“The Emerging Leaders Program is one of those fantastic opportunities to boost your energy and excitement.”
Lisa Stephens, VP of Mayville State Bank
By BILL PERRY
ACME — Conducted in conjunction with the Community Bankers of Michigan (CBM) Annual Convention and Trade Show at the Grand Traverse Resort & Spa, the Community Bankers of Michigan Emerging Leaders Program (ELP) looks to the future of community banking in Michigan. ELP, in its second year, recognizes a fresh generation of bankers and community bank supporters.
An emerging leader is any staff member employed by a CBM member bank that the bank’s executive management has identified as a progressive individual showing promise for a leadership role in the bank and community. This staff member should also be committed to preserving and enhancing the community banking philosophy.
At the CBM Annual Convention, ELP participants heard presentations on: Technology Innovations in Banking with Raj Patel of Plante Moran the presider; and Protecting the Community Bank Franchise with president/CEO of Kalamazoo County State Bank and former ICBA chairman, Jim MacPhee. A third presenter, Nathan Eide, social media manager at Deluxe Corp. focused on using social media in a business and professional setting.
One of the ELP participants, Lisa Stephens, VP at Mayville State Bank has attended both years. “The Emerging Leaders Program is one of those fantastic opportunities to boost your energy and excitement. I appreciate interesting and relevant topics to my industry. I have been in banking for over 30 years now and I still find it exciting,” Stephens emphasized. “It’s challenging and worth doing.”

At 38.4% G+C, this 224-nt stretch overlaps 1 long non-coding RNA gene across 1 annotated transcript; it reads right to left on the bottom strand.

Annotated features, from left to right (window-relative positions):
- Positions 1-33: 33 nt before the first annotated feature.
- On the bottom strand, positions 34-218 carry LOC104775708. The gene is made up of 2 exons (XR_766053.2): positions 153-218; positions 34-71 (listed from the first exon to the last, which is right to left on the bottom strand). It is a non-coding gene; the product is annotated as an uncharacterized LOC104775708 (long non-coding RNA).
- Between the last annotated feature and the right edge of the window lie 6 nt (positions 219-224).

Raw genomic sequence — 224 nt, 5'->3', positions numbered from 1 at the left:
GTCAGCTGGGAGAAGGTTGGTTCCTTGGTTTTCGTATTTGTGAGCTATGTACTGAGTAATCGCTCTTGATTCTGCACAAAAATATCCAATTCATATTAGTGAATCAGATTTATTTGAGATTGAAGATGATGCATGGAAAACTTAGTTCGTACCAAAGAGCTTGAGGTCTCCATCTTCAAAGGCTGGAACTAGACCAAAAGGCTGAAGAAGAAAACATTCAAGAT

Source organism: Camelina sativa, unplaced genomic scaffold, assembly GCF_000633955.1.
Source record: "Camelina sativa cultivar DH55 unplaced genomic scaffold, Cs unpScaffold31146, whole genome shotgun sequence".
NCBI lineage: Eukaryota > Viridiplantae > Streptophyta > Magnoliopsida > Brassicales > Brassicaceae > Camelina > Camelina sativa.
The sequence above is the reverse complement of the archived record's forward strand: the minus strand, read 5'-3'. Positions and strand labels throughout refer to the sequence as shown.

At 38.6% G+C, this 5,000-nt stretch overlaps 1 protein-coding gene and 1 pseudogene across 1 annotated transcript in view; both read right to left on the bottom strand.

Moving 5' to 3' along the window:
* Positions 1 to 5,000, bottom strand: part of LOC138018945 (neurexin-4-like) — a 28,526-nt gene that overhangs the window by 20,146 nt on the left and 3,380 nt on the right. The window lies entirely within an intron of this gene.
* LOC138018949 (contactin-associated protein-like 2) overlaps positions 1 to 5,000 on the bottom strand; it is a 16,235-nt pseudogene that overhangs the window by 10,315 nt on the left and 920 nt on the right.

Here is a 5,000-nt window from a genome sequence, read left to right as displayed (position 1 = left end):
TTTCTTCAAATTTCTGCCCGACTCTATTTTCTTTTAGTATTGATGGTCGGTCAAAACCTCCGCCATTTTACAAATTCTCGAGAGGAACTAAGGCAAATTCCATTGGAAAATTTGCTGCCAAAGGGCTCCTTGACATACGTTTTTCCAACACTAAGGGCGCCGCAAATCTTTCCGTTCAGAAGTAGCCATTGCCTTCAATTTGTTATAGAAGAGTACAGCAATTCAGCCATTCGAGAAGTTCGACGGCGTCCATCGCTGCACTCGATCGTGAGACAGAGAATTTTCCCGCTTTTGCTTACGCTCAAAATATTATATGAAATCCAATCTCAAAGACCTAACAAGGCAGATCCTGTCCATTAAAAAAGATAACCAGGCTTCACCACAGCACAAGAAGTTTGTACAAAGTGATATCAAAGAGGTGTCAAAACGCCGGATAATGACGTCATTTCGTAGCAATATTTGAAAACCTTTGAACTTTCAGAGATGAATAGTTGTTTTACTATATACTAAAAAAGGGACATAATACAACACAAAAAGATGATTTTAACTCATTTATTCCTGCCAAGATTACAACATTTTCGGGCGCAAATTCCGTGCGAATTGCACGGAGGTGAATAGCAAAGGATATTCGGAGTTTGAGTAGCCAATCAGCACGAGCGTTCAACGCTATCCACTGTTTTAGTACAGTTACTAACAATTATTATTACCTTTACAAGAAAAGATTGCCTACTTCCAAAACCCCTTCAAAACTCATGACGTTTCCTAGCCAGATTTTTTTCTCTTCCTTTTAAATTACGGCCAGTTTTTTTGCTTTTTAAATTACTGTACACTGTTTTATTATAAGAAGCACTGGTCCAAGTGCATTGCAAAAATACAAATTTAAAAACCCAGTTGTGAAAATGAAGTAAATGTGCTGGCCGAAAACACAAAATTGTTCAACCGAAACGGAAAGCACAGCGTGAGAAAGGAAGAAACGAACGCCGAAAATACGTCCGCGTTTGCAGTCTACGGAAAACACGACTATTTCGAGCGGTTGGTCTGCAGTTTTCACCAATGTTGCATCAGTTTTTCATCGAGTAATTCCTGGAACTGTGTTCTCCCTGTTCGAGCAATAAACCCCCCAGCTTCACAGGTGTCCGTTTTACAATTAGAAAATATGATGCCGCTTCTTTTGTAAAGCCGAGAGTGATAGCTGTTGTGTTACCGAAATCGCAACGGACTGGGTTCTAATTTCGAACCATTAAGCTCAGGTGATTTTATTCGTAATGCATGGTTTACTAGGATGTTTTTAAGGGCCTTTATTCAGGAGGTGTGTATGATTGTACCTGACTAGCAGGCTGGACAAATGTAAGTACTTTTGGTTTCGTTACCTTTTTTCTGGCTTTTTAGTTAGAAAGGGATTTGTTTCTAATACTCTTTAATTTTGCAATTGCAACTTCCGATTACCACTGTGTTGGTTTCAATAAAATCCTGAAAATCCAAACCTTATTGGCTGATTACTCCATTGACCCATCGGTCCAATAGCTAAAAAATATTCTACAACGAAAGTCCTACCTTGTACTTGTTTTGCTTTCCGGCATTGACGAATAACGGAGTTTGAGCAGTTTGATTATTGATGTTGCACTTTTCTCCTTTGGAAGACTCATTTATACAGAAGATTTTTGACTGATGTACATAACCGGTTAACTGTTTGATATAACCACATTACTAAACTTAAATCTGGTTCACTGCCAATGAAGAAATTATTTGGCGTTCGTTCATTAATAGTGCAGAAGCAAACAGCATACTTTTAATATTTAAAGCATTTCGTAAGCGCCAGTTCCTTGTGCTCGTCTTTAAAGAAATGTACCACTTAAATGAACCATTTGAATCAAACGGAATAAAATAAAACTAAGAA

Stephens got into banking when she was 16, and still in high school. “I started as a co-op student so to be truthful about what attracted me I guess I would say it was a nice job in my hometown after I finished class,” she recalled. “But if you were to ask me what has kept me in banking all these years I would have to say the people served by my local community bank.”
She believes that its community banks that make “immeasurable differences” in their communities. “This is not only providing necessary financial services but also providing community leadership, tax base, local support, career opportunities and more.”
Stephens said she enjoyed all three sessions offered as part of the ELP finding them relevant to what is going on or coming into the banking industry.
Value of Cloud Computing
Patel told the ELP group that that it’s all about technology for the bank of the future, with customers using their smart phones to pay bills, close loans, getting balances and no paper involved in the transaction. “The technology exists now, but the infrastructure does not that could tie it all together; but it is coming,” he said.